did you go thru the stack of hot wires on the "jumping post" behind the battery? I'd look at all those. Take the battery out and maybe the tray and test each of those wires for continuity also. Those are all the leads for ECM and cabin electrical that do not go thru the fuse block. Each has a fusable link a few inches from the post that they mount on. If thats all in order, then I'd look at the grounds for the harness. The most important one (of about 30) is by the oil filter and has 4 or 5 wires on a bolt. Those are all the grounds for the same circuits that have the fusable links. The only other place to look would be the bulkhead plug by the battery but those are so well sealed that they rarely go bad.
I do get nothing when I turn the key, the dash is blank also, so the security light doesn't flash and there is no chime.But the DIC, the radio and courtesy lights all work, (It's like half the car is dead) I cleaned all battery terminals and connections and measured 12v from battery+ terminal to main starter terminal. I did try the key when i jumped the starter but still nothing. Do you know where I should look next?
My industry was in heavy equipment in construction related services. We specialized in big equipment that pumped concrete in hi-rise bldgs, bridges, under water..etc. All hyd powered with various hyd drive systems and anything from toggle switches for controls to proximity sensors and computers.
I started out as an operator, was sent back to school and grew and moved up thru the ranks over the years. My claim to fame was some published articles on proceedure and diagnostics in emergency situations in the field, where being creative was equally as important as training.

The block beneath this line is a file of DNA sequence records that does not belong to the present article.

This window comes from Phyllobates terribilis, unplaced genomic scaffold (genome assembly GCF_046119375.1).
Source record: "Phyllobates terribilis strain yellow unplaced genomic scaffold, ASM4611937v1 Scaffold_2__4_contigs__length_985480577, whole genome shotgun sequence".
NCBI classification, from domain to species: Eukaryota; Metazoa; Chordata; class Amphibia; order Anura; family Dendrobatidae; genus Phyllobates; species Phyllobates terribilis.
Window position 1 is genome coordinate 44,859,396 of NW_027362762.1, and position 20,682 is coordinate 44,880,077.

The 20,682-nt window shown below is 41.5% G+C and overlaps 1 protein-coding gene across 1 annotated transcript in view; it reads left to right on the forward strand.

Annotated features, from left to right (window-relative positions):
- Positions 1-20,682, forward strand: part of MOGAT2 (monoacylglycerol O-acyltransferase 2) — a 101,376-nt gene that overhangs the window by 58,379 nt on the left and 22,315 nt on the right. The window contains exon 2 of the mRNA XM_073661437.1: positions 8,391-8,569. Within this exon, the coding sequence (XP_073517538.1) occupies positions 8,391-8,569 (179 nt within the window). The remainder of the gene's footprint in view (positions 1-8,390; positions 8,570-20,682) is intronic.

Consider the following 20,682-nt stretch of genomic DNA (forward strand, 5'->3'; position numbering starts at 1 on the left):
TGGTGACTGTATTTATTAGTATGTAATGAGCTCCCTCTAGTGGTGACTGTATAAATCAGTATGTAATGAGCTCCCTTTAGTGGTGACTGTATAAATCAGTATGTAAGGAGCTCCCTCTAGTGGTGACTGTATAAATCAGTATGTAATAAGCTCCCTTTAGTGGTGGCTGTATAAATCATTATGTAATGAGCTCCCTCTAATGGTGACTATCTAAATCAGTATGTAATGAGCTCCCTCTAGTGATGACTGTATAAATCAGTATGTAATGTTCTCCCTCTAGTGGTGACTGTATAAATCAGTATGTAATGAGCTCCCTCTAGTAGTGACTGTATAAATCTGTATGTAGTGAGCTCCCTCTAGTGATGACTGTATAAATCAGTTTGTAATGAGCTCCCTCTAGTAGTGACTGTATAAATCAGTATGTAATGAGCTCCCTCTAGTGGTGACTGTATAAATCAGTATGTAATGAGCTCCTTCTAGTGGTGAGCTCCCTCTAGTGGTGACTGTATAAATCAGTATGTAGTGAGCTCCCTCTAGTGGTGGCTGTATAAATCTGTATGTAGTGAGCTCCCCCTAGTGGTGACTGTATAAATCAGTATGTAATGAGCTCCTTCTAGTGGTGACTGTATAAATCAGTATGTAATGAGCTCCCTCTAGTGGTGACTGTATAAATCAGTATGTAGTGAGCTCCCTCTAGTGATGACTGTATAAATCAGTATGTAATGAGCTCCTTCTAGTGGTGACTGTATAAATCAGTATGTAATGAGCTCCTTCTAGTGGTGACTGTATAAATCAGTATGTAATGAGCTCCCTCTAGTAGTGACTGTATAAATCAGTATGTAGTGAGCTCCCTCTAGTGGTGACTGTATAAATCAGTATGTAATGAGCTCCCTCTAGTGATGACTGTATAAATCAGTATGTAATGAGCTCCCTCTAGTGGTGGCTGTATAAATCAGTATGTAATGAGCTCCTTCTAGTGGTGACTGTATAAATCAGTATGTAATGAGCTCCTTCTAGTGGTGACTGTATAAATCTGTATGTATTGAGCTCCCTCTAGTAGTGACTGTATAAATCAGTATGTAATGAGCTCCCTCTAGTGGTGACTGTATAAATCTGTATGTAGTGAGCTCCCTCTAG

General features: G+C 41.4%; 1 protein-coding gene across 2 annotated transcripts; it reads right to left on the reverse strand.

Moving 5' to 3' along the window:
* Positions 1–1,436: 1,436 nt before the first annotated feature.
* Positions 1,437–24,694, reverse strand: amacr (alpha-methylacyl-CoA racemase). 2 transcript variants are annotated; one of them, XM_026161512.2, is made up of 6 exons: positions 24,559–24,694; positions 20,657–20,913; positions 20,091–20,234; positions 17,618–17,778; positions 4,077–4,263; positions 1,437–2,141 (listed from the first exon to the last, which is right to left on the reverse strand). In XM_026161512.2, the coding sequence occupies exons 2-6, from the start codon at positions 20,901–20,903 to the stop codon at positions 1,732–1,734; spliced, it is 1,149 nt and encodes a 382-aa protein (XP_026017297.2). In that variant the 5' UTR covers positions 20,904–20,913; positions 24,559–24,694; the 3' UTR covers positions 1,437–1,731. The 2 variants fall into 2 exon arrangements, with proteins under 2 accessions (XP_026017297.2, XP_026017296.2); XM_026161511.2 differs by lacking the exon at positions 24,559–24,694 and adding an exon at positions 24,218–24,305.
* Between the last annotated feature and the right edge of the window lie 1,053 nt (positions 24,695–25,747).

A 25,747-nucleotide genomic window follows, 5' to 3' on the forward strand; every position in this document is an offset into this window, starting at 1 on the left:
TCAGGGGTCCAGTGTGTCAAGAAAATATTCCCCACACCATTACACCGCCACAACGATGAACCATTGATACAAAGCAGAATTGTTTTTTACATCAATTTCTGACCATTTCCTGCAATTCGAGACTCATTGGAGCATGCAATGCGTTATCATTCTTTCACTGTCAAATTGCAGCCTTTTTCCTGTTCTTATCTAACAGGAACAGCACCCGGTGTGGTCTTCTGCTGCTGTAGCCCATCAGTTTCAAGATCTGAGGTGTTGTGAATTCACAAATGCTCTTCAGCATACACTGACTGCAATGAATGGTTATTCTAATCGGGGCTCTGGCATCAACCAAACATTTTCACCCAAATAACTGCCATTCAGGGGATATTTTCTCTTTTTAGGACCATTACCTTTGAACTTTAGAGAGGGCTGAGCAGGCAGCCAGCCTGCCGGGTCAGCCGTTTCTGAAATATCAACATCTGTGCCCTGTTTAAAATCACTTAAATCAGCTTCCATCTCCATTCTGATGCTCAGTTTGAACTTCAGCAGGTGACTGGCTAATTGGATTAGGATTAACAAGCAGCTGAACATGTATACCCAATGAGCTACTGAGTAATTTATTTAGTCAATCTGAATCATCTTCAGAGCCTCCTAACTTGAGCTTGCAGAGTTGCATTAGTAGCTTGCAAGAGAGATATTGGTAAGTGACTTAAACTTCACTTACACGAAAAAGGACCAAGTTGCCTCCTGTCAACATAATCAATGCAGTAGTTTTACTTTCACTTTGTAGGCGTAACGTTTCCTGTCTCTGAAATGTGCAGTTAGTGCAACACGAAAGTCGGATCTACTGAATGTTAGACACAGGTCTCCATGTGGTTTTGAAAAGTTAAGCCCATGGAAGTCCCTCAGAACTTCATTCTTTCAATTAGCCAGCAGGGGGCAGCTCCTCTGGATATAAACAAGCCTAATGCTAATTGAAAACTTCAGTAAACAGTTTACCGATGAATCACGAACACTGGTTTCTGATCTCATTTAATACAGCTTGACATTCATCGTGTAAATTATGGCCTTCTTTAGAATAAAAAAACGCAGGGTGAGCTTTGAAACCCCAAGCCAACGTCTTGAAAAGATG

I once made a machine run (elect failure) with a 5 ft section of speaker wire, a wad of chewing gum, a broken tail lite bulb and some luck. No tools available, and a high dollar catastrophy in progress I had to make something happen right now, not in 20 minutes..so I got power from the bulbs element in the socket, held the wire in place with the gum, (really) and ran that wire to the fuse block bar side in the computer control panel. A factory tech drove up, looked at that, looked at me, says "what the hell do ya need me for ?" and walked away....
I enjoyed the challenge more than the money.....Its too bad I had to get old. It used to be fun.
You mentioned that you were an Hydraulics engineer and that made me wonder if you ever did any work in the sugar cane machinery manufacturing. The reason I ask is my cousin was a hydraulics engineer in that field that held several patents and designs for his work in hydraulics on not only sugar cane machinery but oil rigs and aircraft. I know that at one time he did consulting work for a company in Texas and wouldn't it be a small world if the two of you had meant. His name was Leonard A. Karber